For a lot of people, the word survivalist leads to visions of people living in some cult compound deep in the countryside of some remote area, caching supplies of ammunition and food in preparation for a cataclysmic event. In a few cases that may be the case, and undoubtedly there are several more who wish they could do that if only they had the means. But the vast majority of survivalists are everyday people just trying to get by as best they can in an increasingly complicated and desperate world. In fact, the current economic turmoil has turned a growing number of people into survivalists, whether they acknowledge the moniker or not (most would rather be called “preppers” or something similar).
Many Americans who would never have dreamed of classifying themselves as survivalists are finding it necessary to adopt the same techniques used by people preparing for the worst. True survivalists know that the time to learn a new skill is long before it becomes a necessity of life. That’s why they are constantly learning new skills such as gardening, alternative medicine and home chemistry long before they are actually forced to use such skills. These days, financial hardship is making these skills more and more necessary for those people struggling in a failing economy. For them, the time to survive has arrived and many are turning to the techniques used by the poor all over the world.
Modern life offers us many conveniences, and they often take on the form of necessities for those who have never lived without them. By knowing some practical, if perhaps more primitive, replacements for many of these everyday conveniences, economic survivors can save a lot of money and ease the struggle to live caused by financial hardship. I want to share a few examples offered by readers.
Dishwashing and laundry soap can be made by the gallon using items that every survivalist should have in their possession, whether living in the mountains of Montana or a high rise in Manhattan. Mix 1 cup of Borax, 1 cup of baking soda and 1 gallon of water to make laundry soap. For dish soap reduce the water to 2 cups. For washing pots and pans add a couple of tablespoons of salt. A little lemon juice will add a fresh aroma to both dishes and laundry. With this formula your dishes and clothes will be just as clean as with expensive store bought brands and will cost you pennies on the dollar.
Bread is one of the simplest food staples that we have, yet it is vastly overpriced in supermarkets. Humans have been preparing bread for thousands of years and there is no reason why modern man can’t do the same. The first thing you will need is bread starter. In a large jar, mix 1 cup flour and 1 cup water and place the jar in a warm place. 24 hours later you will need to pour half of the starter into another jar and add a half cup of flour and water to each jar. This feeds the starter and keeps it going. This needs to be repeated every 24 hours until the mixture begins to bubble, usually in about 4 days. Now find the bread recipe of your choice and prepare your loaf. Total cost for a loaf prepared this way is $1 or less and will be much healthier and tastier than that which you buy in the store.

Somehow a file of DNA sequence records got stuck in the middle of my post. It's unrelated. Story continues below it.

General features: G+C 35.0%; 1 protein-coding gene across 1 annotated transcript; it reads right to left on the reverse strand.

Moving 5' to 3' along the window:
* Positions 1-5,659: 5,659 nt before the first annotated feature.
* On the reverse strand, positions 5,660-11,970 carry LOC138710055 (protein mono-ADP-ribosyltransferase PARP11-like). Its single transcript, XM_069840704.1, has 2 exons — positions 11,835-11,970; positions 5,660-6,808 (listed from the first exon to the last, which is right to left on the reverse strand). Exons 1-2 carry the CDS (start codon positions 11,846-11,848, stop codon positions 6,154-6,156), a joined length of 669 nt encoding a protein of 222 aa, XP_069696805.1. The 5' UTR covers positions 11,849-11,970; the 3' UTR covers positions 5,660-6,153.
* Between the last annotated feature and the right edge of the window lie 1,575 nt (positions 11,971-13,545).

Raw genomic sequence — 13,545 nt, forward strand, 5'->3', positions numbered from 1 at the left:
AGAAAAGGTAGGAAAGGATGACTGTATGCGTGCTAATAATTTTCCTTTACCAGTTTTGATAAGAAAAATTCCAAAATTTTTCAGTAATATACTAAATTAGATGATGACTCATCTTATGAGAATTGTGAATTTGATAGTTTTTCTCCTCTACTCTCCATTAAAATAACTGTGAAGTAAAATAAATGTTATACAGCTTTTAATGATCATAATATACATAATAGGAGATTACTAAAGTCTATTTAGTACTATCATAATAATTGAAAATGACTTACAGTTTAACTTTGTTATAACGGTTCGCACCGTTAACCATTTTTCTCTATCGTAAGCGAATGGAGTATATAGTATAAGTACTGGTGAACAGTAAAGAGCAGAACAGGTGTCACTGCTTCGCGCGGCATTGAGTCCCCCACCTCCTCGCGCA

A healthy diet demands fresh vegetables, but growing them is time consuming and requires space, and buying them can leave you broke. A good alternative is a sprout garden. Many plants begin to grow nutritious sprouts a few days after planting the seeds, alfalfa perhaps being the best. Buy a large bag of alfalfa seeds for about $6 or so, which will last for a long time. Put a few tablespoons of seeds into a jar, fill with warm water and let them soak for about 6 hours. Strain out the water and shake the jar to stick the seeds to the sides. Now place the jar in a sunny place and in about three days they’ll be ready to eat. Soaking and straining the seeds daily will speed the process. Several jars sitting in a window will provide you with a nutritious addition for soups and sandwiches and will cost you mere pennies.
These are just three examples of things that can easily be done to save you money, regardless of the political or economic situation. The idea is to begin to learn as many of these “old fashioned” tricks as possible and become less dependent on society for your basic needs. Of course they are not “perfect” and there are other ways to “skin the cat” (no offense to our feline friends). Many people never imagined that they will find themselves in a situation where they have to survive, but as millions of unemployed and under employed can tell you, it can happen.